Exchange program

Exciting insights: The team in Einbeck also benefits from Ronja Zeidler’s one-year exchange in the U.S.

From Einbeck to St. Louis

Exchange across the Atlantic

The personal exchange between Research in Einbeck and the Gateway Research Center in St. Louis has resumed: Ronja Zeidler from Cell Biology spent a year in the U.S. as an expat.

Ronja Zeidler is an employee who actively puts our slogan #makeyourselfgrow into practice. The 24-year-old began her training as an agricultural technical assistant at KWS in 2019 and then stayed in the field of research: She now works in the Transformation Pipeline on the production of transgenic plants, i.e. plants in which various foreign genes or transgenes are incorporated in addition to their natural genes. “Basically, we’re like a service group for the production of transgenic plants,” explains Ronja Zeidler: “If a customer wishes to test certain genes in its plants, we’re the point of contact, and then we accomplish that in the laboratory.”

Then her boss at the time approached her with an interesting offer: a year in the U.S. as an exchange partner between St. Louis and Einbeck. “Of course, I was incredibly happy that I was chosen and that my boss thought I was up to the job, even though I hadn’t been working at KWS for long,” says Ronja Zeidler. So she packed her bags and moved to the large city in the state of Missouri with a population of over 300,000 for just under a year.

The Gateway Research Center (GRC) currently has 45 employees who work in seven teams on research projects relating to genome editing, insect resistance traits or cell technologies for doubled haploid and hybrid production. The objective is to develop innovative traits and technologies for our crops and thus advance research and breeding.

Researchers in Einbeck and St. Louis are working on the same topics. Close dialog is therefore a big plus.

Joining a new team

Exchange between Einbeck and the teams in the U.S. is important, as both are working on the same topics and need to interact closely. The exchange program was initially put on hold due to the pandemic. Ronja Zeidler was all the more pleased to get to know her local colleagues in person. “I joined a team here that had just been formed; the starting conditions were ideal,” she adds. “On my first day, though I walked straight to a big orange building on the campus – sure it had to be the KWS building because of the color – until it turned out that the GRC was next door,” says Ronja Zeidler with a smile.

„I can only encourage anyone to seize the opportunity for an exchange at the GRC.

Ronja Zeidler

During her time in the Midwest, however, she not only explored the GRC building professionally – Ronja Zeidler also visited Nashville, Indianapolis and Chicago with American and German friends. In her team, she was familiarized with her tasks by a colleague who then moved to a different unit; she herself was able to pass on her knowledge to a new team member at the end of her stay – that’s how knowledge transfer works.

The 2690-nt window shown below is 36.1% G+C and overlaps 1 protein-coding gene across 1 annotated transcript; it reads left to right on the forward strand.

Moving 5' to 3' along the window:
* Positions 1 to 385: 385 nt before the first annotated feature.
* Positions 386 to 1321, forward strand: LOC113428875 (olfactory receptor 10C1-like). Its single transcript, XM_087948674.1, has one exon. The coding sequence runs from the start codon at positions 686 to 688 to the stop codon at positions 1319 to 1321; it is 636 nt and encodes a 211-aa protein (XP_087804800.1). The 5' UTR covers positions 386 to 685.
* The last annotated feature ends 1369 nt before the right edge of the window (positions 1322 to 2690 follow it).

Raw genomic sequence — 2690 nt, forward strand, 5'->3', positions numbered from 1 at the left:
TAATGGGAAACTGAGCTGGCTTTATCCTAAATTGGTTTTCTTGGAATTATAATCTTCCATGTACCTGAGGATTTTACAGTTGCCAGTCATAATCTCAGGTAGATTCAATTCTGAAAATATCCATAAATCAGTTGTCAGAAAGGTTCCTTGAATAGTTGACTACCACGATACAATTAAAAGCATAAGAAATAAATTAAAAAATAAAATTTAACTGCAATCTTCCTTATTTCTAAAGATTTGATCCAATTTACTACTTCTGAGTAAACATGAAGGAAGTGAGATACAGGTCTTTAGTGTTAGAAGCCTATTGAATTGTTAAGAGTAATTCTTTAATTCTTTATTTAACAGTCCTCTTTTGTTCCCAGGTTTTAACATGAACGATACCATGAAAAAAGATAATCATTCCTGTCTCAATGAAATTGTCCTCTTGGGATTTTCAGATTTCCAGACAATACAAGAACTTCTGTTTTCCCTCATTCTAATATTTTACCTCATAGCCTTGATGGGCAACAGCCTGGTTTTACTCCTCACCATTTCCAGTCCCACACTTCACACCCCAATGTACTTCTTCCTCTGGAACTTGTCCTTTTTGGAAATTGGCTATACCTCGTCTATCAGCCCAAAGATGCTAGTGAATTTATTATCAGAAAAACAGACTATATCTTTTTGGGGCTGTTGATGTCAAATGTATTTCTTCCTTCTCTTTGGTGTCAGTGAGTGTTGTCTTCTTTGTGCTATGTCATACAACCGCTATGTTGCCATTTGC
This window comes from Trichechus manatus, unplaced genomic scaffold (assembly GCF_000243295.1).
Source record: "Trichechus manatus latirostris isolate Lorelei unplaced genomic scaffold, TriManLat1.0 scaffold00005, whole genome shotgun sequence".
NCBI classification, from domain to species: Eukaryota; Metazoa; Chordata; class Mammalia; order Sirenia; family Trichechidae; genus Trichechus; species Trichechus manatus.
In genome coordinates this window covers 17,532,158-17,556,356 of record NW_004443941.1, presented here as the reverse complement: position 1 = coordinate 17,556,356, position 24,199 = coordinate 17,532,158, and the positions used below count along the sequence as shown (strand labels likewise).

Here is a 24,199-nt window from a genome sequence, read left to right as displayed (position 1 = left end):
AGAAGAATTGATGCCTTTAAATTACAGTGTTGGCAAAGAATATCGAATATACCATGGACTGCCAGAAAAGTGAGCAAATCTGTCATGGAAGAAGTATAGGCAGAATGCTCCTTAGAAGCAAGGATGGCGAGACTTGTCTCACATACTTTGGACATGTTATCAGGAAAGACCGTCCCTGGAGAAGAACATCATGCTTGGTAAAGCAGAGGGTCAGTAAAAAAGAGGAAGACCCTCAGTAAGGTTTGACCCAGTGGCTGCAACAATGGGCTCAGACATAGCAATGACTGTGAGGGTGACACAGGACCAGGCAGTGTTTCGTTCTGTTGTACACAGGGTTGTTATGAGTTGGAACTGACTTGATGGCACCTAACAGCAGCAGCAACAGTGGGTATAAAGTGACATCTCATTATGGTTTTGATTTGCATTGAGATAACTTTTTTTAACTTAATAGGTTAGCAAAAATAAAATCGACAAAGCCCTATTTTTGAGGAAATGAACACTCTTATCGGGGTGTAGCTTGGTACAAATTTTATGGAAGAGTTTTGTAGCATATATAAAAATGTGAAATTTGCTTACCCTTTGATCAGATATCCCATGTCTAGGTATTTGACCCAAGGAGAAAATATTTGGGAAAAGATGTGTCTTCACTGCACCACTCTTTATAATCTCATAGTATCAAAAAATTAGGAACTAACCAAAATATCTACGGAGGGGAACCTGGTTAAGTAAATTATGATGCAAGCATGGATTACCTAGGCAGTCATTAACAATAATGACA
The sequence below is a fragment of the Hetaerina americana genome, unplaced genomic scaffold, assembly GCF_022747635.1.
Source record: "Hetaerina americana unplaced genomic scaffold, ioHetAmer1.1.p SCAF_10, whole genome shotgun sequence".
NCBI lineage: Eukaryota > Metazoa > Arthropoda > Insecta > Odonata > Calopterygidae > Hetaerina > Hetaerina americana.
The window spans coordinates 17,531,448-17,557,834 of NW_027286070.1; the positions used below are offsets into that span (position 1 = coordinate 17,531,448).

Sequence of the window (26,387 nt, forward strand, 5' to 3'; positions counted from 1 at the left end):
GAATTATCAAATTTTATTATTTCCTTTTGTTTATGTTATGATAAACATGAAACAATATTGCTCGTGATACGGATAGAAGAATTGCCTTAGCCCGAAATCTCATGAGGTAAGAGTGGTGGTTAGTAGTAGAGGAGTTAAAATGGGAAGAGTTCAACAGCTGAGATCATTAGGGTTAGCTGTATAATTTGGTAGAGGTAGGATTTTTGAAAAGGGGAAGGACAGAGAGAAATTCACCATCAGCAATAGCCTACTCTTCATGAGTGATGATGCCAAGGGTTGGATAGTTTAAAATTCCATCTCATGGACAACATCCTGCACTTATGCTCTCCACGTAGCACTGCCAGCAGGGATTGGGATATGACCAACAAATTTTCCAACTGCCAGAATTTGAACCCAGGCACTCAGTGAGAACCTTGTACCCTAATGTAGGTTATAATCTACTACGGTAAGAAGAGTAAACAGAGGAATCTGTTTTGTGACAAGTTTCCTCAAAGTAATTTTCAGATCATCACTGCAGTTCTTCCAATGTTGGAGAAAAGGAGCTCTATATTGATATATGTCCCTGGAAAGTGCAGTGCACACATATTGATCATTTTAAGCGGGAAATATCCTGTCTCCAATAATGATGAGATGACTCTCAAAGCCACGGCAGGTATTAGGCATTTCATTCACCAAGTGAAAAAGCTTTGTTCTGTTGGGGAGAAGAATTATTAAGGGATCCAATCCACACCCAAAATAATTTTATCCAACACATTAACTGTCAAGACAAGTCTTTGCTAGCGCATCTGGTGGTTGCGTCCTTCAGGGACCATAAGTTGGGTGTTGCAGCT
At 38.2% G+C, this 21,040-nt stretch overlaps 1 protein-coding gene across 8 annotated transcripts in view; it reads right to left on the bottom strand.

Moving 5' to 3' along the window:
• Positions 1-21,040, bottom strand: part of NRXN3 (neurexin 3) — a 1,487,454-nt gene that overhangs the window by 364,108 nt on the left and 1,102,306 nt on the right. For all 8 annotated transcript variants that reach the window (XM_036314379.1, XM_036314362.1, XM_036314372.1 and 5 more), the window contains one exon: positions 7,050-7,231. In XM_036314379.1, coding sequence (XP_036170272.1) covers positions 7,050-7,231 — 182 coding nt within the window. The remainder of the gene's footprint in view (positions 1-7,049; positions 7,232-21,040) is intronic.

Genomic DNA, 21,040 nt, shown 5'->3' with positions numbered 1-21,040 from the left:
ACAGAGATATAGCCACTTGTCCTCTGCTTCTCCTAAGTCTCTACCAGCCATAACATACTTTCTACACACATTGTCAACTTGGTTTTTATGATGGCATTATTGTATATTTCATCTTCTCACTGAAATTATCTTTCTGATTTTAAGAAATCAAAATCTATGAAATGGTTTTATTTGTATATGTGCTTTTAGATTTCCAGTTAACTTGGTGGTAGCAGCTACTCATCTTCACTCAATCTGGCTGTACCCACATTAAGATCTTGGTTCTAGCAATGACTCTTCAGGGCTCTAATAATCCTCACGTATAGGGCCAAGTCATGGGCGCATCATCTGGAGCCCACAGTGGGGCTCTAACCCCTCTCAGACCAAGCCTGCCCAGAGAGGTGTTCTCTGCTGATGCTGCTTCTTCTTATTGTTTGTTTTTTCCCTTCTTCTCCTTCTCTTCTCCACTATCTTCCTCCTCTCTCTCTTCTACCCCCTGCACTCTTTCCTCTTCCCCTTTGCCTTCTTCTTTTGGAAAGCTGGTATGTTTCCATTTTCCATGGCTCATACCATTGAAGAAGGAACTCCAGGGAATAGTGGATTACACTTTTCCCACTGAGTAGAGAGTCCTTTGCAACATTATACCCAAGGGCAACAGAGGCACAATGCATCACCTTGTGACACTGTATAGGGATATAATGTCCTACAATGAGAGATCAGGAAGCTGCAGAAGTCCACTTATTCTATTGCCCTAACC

Useful contacts

Ronja Zeidler’s duties in St. Louis presented her with new challenges: She worked in the New Cell-based Technologies (NCT) team with the aim of creating doubled-haploid plants. As part of that, Ronja Zeidler tested various genes that cause these doubled-haploid characteristics in different mechanisms.

Apart from the fact that she gained in-depth knowledge of scientific work and learned new approaches to research projects, Ronja Zeidler particularly appreciates the exchange with colleagues during her time at the GRC. Thanks to many professional and personal discussions, she not only improved her English, but also forged contacts that will now help her in her day-to-day work in Einbeck. After her return in August, she immediately joined the Transformation Pipeline as the new team leader. “I can only encourage anyone to seize the opportunity for an exchange at the GRC. During my stay, I not only helped reestablish closer contacts between the teams after the pandemic, but also tried to ensure that we work together with the same standards and find a common denominator more quickly. I can now leverage that experience directly in my new position.” |


Exchange program

In addition to individual development opportunities such as Ronja Zeidler enjoyed, there is a further exchange program between the GRC and Einbeck. Employees from research or administration can spend four weeks at the respective location. That allows both research units to grow even closer together and learn from each other. If you would also like to take advantage of this opportunity and make a contribution on site or acquire new knowledge, you can obtain more information from: Hinrich Harling (Einbeck, or Hongwu Jia (GRC, |

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